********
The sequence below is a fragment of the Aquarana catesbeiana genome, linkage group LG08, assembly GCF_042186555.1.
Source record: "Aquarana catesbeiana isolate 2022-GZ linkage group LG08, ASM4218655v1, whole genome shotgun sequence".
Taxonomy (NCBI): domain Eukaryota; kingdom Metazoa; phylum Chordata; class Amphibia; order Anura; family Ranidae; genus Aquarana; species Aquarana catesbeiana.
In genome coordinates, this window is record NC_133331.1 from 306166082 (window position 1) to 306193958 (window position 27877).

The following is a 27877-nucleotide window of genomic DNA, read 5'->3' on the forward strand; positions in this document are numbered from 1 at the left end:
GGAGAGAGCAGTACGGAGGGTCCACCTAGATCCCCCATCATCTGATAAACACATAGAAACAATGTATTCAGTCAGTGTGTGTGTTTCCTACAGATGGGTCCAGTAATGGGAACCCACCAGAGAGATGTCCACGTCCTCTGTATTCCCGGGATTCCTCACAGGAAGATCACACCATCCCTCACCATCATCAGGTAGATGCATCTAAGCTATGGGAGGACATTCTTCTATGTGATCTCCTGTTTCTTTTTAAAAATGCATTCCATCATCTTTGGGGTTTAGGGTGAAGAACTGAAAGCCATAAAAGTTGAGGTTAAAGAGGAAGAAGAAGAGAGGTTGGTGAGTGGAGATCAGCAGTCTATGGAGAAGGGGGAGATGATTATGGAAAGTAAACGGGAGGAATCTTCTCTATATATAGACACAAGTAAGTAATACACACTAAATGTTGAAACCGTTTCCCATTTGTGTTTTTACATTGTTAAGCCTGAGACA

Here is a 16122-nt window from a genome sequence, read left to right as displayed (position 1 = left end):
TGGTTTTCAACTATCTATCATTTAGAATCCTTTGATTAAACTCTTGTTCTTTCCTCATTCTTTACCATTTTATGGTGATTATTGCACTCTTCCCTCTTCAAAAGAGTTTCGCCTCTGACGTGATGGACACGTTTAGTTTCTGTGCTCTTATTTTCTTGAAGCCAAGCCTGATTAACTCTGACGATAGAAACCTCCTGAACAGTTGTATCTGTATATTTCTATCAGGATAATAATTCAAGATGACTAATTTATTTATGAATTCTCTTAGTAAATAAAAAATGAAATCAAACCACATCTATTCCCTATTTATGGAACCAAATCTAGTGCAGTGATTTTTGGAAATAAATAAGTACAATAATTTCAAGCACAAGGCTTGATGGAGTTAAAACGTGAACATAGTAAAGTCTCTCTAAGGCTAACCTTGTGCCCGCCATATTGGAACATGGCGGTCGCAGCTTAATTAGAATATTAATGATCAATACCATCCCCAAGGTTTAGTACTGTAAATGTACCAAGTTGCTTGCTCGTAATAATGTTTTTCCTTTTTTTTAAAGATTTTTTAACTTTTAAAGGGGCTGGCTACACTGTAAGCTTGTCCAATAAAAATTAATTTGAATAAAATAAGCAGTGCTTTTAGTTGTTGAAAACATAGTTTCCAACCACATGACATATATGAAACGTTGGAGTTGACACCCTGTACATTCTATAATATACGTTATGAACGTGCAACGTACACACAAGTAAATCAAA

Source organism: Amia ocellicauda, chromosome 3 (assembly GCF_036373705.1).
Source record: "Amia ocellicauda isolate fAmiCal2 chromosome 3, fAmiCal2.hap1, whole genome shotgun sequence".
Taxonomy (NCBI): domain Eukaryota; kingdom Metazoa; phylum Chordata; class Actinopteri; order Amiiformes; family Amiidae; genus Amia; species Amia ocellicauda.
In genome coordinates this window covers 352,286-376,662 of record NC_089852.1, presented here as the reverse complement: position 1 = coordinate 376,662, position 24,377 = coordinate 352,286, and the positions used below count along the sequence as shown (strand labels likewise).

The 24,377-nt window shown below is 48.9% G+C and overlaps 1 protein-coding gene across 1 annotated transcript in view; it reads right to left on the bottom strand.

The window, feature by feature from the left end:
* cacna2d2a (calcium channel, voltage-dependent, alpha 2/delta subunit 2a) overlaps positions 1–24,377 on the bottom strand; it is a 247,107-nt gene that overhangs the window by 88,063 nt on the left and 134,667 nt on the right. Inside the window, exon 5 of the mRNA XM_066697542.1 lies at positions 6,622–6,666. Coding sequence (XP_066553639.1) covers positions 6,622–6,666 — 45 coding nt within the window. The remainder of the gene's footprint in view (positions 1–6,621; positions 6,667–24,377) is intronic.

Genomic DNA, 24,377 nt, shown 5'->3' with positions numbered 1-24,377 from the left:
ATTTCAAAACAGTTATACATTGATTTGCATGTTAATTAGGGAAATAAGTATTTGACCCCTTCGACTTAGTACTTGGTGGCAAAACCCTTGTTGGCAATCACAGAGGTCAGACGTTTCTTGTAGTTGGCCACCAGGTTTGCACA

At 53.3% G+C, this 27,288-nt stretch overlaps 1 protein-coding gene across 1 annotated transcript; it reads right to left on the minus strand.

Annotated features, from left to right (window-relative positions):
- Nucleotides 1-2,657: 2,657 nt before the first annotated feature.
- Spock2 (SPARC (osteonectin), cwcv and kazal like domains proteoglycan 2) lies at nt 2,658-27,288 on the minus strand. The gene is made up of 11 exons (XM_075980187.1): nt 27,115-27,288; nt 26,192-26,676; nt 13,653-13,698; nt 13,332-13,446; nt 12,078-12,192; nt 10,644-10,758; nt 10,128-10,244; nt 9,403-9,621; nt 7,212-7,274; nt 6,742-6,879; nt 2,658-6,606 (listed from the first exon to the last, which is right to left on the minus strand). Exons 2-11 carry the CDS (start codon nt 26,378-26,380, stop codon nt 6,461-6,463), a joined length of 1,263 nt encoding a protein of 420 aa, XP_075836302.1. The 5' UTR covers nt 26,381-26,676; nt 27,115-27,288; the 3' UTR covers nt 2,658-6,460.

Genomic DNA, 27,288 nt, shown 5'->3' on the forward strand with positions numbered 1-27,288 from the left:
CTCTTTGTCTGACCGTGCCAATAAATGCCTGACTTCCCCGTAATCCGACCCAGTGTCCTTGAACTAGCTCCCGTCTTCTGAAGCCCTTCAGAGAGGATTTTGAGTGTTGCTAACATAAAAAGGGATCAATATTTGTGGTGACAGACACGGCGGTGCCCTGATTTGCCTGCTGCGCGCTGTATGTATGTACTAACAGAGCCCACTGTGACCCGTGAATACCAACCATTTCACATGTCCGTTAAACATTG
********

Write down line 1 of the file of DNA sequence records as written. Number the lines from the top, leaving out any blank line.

The sequence below is a fragment of the Aquarana catesbeiana genome, linkage group LG08, assembly GCF_042186555.1.